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This dissertation seeks to examine the legal framework for the regulation of telecommunications
in Nigeria and highlight the various emerging issues and legal challenge therefrom. With the liberalization of the telecommunications sector and the emergence of the Global System for Mobile Communications (GSM) in commercial quantity, the Nigerian telecommunications tempo has changed drastically, with licenses granted to private operators, thus breaking the monopolistic status of the Nigerian Telecommunications Plc (NITEL). A lot of benefits have been recorded over the years in the industry - investment has increased, job opportunities have been created and there has been a general economic growth and consumer benefit. New services have emerged and convergence in services has been a matter of convenience. Despite the huge achievements of telecommunications in the country, however, the sector has been faced with a lot of challenges such as multiple regulation, government interference in telecommunications matters, multiple, high and illegal taxation, cybercrime and security of infrastructure.Other emerging challenges include the challenges of cybersecurity, data protection of cyberusers, lack of a viable competition law, security of telecoms infrastructure, and the thorny issue of interconnectivity and access to network facilities. The sources, scope of application and historical development of Telecommunications Law were examined in chapter two of the research. Then the regulatory framework for the regulation of telecommunications (both local and international) was highlighted. Thereafter the emerging challenges were examined with an indepth analysis leading to far reaching findings and recommendations.
1.1 BACKGROUND TO THE STUDY
In the present twenty-first century, economic growth and development have been
inextricably linked to information technology as economies have transformed and driven
new value from the Industrial Age to the Information or digital Age. Latest statistics
which shows that in the last ten years, the country has seen a dramatic growth from
400,000 lines to 226 million lines out of which about 150 million are active.1The
significance of telecommunication infrastructure was stated by the National Policy on
ICT to be a driving tool for socio-economic development2. The policy acknowledged the
role played by telecom infrastructure in so many aspects of the economy, such as
business (e-commerce), law (e-filing), banking (mobile and e-banking) etc. Other
positive indicators of ICT progress in Nigeria include the growth in e-banking and e-
commerce where new business models are being implemented by companies like Konga,
Jumia, Paga, Wakanow, Jobberman – all creating new jobs and stimulating the local
Despite this phenomenal growth however, there has not been a corresponding growth in
regulation which has occasioned a legal vacuum that currently constitutes a monumental
challenge to operators and stakeholders alike.
1Industry statistics published by the Nigerian Communication Commission (www.ncc.gov.ng/index.php?option=com_content&view=article&id..html). Accessed 5th September, 2016.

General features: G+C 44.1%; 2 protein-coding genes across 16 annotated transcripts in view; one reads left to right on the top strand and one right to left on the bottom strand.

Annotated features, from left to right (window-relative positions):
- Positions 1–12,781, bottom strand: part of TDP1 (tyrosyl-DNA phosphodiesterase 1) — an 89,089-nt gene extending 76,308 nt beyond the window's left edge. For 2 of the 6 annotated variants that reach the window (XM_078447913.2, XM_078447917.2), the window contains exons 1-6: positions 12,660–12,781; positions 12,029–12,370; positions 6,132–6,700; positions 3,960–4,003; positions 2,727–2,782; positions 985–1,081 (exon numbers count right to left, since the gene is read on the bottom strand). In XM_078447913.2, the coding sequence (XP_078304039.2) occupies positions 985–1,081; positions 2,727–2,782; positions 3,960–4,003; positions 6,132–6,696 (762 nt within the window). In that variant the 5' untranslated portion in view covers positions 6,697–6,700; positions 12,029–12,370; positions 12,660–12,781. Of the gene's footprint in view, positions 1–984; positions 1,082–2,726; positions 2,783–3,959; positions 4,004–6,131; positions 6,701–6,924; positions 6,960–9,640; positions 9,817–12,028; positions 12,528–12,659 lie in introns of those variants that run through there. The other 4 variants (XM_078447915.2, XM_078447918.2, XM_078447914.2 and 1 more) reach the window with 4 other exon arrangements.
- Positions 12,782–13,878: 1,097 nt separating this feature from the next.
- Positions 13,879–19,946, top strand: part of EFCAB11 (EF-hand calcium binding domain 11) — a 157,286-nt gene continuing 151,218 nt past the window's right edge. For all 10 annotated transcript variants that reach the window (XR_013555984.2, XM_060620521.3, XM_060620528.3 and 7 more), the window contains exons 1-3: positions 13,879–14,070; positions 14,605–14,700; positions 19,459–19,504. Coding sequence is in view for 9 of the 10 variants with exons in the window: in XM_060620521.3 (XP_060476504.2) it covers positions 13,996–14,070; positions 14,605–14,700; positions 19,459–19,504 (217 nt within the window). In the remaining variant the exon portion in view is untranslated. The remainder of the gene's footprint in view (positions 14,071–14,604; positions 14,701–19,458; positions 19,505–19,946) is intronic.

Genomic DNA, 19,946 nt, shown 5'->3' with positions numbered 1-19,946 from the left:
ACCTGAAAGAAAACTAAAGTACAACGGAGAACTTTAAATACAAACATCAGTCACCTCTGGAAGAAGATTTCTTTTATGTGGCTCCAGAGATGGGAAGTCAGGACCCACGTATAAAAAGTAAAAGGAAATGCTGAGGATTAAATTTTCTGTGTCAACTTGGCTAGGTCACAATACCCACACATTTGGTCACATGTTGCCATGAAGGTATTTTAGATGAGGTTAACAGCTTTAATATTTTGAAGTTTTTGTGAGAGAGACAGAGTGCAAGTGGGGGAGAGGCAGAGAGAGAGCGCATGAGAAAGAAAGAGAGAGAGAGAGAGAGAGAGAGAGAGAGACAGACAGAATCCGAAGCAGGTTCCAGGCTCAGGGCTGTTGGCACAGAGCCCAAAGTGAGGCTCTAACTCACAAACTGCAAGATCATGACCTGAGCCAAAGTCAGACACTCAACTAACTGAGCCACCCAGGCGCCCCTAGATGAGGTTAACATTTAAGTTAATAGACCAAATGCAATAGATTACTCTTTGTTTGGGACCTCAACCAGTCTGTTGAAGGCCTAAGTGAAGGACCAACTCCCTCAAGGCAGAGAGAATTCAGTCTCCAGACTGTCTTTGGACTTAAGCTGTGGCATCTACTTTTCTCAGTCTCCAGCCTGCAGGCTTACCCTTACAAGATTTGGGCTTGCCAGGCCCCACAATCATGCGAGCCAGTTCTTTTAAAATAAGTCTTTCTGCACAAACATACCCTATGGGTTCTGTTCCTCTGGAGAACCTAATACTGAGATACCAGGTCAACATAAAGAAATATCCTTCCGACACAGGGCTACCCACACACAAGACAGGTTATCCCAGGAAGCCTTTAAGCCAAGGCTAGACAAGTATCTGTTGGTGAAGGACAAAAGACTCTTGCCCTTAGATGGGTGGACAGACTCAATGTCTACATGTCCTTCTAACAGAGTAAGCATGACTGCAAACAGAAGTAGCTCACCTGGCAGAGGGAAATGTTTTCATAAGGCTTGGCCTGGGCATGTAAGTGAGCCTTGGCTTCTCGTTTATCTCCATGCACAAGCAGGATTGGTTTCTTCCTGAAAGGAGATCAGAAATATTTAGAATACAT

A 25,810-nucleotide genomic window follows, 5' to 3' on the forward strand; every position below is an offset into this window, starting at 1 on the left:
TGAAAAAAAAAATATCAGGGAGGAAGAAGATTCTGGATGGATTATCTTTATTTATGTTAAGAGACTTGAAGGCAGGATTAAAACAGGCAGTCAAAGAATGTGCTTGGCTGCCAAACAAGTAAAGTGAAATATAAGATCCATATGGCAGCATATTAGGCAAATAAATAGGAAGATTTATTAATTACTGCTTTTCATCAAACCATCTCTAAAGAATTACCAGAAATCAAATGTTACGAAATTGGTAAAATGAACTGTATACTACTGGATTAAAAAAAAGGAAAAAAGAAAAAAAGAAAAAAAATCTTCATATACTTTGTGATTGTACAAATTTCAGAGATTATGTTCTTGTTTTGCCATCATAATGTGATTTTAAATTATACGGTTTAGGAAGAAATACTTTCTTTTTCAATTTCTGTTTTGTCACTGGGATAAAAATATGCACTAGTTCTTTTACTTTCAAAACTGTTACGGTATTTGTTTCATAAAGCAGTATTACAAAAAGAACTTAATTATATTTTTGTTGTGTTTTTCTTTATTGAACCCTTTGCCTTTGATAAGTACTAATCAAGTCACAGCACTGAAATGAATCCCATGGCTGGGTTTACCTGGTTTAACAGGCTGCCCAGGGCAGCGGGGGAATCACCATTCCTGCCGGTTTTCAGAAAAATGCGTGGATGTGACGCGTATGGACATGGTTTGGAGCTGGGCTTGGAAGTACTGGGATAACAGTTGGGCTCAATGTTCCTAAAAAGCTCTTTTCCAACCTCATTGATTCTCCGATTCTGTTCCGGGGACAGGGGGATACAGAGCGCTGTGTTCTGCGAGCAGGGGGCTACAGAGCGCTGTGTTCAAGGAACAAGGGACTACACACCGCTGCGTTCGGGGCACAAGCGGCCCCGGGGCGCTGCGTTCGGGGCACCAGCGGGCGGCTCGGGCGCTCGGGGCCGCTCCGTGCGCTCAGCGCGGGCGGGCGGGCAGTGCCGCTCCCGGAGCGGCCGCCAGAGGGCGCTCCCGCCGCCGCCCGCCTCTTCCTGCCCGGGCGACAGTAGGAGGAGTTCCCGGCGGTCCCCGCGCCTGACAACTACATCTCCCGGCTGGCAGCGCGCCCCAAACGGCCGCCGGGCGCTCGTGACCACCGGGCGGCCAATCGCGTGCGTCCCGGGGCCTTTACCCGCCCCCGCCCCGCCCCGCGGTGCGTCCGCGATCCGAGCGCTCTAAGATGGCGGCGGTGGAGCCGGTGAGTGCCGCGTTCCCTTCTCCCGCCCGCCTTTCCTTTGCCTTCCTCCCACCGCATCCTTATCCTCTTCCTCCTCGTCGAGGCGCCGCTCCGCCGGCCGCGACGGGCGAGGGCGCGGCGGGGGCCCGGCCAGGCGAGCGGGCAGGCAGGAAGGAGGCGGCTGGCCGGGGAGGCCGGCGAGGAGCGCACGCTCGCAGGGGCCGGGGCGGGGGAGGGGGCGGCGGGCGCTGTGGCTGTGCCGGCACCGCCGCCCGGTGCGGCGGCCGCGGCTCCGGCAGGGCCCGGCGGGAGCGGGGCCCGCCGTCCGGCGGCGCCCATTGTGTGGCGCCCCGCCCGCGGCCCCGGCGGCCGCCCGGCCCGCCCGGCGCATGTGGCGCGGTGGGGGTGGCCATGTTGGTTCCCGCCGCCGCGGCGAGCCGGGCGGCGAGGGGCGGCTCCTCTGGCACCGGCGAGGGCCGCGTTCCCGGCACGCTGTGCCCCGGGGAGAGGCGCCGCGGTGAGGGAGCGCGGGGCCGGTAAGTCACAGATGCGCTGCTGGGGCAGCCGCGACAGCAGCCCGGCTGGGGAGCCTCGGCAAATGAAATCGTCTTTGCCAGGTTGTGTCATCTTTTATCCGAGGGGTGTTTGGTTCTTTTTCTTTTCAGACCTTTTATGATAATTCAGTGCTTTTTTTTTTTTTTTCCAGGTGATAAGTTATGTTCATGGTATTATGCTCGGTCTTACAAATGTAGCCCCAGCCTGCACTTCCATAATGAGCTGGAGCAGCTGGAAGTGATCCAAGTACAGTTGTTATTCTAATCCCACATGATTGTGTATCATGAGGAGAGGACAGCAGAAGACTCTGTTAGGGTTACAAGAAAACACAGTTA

2 National Information and Communications Technology (ICT) Policy 2012
Nigerian telecommunications regulations are inadequate to engender an efficient and
effective regulation of telecommunications business and electronic commerce; the
Nigerian telecommunications environment is faced with fundamental institutional,
operational and regulatory challenges; there are issues of multiple regulation and
incessant government intervention in telecom‟s operation raising so much ambiguity and
confusion in the sector. Federal, State and Local Government MDAs are jostling issuing
levies and notices to telecom operators each claiming legitimate backing fromvarious
enabling laws. These MDAs (from the 3 tiers of government) see an opportunity to
generate revenue from the operations of telecoms operators through the imposition of
Multiple, illegitimate levies and taxes. The failure of the industry to submit to these
illegitimate regime and demands often results in disruptive enforcement actions by these
MDAs. Network operators continue to witness harassment, forcibly sealing of telecoms
sites or removing components of site installations in their bid to compel compliance.
These continued interventions in telecoms operations by MDAs results in a disruptive of
services, degradation of service quality, a major increase in operating expenses and the
general cost of carrying on communications business in Nigeria.
In the area of Cybercrime and Personal Data Protection and Privacy of Subscribers, even
though much is being done in this regard, there is need for the strengthening of the
current legal mechanisms (especially the Cybercrime Crime (Prohibition and Prevention
Ect.) Act of 2015in order to remove ambiguities and further consolidate government‟s
effort towards an efficient and effective tackling of Cybercrime.
In August, 2009, the Nigerian telecommunications regulator, the Nigerian
Communications Commission (NCC), in exercise of its regulatory powers under the
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